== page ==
You’re unlikely to encounter serious health problems in Sweden. Travel health depends on your predeparture preparations, your daily health care while travelling, and how you handle any problem that does develop.
Before departure, obtain travel insurance with good medical coverage. If you wear glasses or contact lenses, take a spare set and a copy of your optical prescription. If you require a particular medication, carry a legible copy of your prescription from your doctor. Most medications are available in Sweden, but brand names may be different, so you’ll need the generic name.
Immunisations aren’t necessary for travel to Sweden, unless you’ve been travelling somewhere where yellow fever is prevalent. Ensure that your normal childhood vaccines (against measles, mumps, rubella, diphtheria, tetanus and polio) are up to date.
Sweden’s medical system is state run, so instead of visiting a private general practitioner for emergencies, go to a local medical centre (vårdcentral) or a hospital (sjukhus), where duty doctors are standing by. There are centres in all districts and main towns, listed by area under municipality (kommun) in the local telephone directory. Be prepared to show your passport.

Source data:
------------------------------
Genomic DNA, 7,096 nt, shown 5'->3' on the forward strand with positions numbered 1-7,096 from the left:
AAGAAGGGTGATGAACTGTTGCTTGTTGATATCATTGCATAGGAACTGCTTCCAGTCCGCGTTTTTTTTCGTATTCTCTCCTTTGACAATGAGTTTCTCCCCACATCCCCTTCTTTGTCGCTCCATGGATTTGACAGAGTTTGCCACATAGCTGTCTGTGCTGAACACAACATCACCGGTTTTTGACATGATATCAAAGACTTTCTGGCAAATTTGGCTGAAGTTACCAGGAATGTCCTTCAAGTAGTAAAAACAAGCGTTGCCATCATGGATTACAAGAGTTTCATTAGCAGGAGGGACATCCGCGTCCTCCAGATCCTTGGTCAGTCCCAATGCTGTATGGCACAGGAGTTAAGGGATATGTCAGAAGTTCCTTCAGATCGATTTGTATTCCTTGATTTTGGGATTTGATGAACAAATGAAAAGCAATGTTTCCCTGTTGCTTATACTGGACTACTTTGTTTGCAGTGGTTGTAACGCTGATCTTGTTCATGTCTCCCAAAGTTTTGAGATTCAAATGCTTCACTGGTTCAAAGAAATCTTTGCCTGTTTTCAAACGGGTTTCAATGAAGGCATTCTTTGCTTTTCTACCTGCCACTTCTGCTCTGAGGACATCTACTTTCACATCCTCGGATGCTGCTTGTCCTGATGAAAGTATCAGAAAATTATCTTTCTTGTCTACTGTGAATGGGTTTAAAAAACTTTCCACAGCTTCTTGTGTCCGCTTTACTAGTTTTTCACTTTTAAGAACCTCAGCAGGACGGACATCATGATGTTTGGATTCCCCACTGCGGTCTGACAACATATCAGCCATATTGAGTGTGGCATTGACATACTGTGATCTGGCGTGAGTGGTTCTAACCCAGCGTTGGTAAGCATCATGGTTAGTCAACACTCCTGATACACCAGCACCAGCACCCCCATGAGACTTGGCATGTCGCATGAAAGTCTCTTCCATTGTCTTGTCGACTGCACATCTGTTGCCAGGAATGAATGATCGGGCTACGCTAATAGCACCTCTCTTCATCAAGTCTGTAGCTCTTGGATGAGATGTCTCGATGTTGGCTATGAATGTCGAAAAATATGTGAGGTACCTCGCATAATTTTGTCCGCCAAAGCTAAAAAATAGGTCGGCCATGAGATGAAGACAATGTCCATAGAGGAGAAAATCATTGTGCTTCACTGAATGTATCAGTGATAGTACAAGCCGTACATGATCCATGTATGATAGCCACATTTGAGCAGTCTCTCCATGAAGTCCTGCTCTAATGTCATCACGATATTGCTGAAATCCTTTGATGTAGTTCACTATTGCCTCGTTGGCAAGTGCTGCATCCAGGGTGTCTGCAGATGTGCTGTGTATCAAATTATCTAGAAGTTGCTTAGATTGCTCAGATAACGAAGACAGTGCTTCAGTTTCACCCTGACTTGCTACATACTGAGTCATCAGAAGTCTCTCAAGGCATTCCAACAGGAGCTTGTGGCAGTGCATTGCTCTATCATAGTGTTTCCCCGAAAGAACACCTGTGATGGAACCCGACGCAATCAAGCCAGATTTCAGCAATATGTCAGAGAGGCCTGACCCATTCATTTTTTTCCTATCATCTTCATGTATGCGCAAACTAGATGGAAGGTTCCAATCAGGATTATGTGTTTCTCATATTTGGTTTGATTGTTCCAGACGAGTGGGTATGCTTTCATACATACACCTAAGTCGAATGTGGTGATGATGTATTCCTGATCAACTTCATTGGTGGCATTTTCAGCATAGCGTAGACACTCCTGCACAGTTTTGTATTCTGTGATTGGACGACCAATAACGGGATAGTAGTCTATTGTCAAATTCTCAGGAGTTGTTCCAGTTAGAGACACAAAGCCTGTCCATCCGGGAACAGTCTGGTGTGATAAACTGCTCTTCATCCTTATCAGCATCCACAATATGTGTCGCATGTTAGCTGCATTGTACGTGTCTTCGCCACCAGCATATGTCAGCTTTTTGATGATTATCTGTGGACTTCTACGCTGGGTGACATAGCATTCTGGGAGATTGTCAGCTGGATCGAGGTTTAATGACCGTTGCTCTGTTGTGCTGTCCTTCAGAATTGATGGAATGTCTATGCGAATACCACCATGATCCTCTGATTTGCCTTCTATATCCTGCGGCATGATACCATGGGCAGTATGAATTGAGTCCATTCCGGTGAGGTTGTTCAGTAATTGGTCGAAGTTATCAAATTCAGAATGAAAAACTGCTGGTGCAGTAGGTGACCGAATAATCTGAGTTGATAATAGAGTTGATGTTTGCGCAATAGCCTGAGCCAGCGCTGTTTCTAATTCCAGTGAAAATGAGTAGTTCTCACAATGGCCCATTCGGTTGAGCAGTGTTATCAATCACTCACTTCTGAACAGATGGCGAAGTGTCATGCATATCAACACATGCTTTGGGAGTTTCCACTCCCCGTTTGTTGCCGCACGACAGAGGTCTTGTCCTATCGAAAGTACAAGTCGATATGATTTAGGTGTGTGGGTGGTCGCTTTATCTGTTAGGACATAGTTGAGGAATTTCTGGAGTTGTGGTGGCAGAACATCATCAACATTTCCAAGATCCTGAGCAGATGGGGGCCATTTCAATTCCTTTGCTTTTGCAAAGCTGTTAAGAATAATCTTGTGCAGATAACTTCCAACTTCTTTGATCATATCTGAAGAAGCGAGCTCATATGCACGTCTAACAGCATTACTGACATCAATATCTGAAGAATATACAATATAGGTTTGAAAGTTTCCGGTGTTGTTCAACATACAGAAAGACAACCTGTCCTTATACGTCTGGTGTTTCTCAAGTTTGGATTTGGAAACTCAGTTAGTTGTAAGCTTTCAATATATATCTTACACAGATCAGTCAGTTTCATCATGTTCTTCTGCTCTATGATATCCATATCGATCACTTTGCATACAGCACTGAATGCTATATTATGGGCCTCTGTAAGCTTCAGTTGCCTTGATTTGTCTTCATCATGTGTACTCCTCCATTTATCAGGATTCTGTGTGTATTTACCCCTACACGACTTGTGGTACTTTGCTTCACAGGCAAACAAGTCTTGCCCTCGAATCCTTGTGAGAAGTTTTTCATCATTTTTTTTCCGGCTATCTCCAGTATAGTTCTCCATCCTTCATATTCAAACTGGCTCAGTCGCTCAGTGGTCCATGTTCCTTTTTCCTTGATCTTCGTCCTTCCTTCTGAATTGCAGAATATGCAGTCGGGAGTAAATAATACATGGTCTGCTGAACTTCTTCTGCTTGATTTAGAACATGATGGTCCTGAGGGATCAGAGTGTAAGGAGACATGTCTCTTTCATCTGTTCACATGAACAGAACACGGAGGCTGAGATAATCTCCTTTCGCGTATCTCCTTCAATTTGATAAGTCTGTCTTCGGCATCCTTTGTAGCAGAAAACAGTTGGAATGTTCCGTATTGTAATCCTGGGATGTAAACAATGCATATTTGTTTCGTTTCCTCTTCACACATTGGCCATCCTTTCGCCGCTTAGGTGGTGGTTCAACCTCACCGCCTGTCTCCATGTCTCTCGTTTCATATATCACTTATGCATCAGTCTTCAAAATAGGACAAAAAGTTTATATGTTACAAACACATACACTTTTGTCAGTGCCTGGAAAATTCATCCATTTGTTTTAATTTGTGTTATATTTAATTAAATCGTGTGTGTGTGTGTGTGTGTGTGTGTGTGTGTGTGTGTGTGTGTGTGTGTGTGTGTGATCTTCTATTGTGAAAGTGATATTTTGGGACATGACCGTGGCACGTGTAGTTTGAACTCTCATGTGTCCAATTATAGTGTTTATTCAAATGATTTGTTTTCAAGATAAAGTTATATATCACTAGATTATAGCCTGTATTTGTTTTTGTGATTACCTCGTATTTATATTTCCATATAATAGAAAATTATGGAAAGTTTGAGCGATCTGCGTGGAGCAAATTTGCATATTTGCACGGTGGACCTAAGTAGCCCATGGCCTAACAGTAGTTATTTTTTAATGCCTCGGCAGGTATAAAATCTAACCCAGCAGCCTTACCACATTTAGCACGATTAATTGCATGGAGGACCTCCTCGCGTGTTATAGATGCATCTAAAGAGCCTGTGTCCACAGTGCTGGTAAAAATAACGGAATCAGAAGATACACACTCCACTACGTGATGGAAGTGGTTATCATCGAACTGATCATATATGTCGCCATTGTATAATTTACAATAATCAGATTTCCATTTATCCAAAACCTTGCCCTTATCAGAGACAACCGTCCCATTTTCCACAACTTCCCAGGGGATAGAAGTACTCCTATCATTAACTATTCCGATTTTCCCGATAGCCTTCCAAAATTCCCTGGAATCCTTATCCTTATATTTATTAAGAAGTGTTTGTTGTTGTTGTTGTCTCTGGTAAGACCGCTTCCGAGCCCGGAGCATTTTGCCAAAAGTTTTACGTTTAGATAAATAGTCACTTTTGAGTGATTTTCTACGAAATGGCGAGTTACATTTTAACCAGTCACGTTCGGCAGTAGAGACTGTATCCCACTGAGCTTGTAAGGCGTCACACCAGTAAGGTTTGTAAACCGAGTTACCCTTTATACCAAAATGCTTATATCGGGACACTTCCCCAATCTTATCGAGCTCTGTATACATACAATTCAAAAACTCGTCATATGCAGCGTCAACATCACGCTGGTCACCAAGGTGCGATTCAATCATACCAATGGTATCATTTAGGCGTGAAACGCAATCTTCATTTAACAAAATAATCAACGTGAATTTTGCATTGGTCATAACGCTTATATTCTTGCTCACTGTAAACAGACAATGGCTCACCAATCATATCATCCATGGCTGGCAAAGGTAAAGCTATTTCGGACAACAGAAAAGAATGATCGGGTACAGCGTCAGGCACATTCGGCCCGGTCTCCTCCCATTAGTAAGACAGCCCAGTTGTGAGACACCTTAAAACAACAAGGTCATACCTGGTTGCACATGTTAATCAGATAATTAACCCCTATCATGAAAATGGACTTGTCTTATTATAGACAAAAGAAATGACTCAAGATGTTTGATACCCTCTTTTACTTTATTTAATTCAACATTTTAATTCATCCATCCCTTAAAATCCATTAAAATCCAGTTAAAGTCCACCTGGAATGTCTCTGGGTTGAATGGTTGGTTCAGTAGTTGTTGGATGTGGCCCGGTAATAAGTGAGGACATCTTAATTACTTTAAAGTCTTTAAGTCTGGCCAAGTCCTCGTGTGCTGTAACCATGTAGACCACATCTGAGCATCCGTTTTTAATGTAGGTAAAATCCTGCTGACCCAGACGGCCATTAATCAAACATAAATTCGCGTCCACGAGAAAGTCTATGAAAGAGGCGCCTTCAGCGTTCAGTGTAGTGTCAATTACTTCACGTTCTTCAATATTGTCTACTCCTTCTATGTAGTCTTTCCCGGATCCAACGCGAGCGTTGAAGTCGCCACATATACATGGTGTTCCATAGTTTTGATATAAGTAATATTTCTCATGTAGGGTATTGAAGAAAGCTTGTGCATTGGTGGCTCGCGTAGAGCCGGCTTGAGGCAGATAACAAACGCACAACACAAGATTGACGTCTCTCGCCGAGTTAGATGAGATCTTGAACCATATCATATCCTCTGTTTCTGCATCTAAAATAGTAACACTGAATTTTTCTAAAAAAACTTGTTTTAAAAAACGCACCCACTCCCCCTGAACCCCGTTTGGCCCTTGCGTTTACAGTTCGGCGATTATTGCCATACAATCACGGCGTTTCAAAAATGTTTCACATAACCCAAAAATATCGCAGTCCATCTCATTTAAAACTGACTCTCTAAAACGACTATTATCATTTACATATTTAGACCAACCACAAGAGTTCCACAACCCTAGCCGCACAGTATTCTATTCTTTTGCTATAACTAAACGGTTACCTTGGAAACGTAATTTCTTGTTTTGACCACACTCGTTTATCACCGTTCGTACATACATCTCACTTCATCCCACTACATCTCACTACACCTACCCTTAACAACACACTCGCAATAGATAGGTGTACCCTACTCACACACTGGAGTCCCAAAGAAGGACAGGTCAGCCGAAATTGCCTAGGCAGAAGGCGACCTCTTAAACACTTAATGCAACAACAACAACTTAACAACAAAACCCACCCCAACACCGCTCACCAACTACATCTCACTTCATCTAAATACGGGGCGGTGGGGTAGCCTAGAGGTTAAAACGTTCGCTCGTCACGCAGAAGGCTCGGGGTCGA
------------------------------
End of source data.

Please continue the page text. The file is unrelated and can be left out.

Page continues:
Pharmacies (apotek) sell nonprescription (and prescription) medicines and give advice on how to deal with everyday ailments and conditions.
For EU citizens with an European Health Insurance Card (EHIC), a doctor visit costs from Skr100 to Skr150; those under 20 are treated free of charge. At hospitals, in-patient treatment is generally free with a nonrefundable, standard fee of Skr80 per day. Out-patient treatment charges vary. Seeing a specialist costs from Skr200 to Skr300.
Non-EU citizens should have adequate travel insurance or be prepared to face high costs, although some countries (such as Australia) have reciprocal health-care agreements with Sweden.
The rate scheme for dentists (tandläkare) changed in July 2008; initial visits cost Skr615 (free for children). Costs for other services vary (fillings cost between Skr585 and Skr1050). Most of these charges are not reimbursed, even for EU citizens.
For general emergencies and ambulance service, call 112.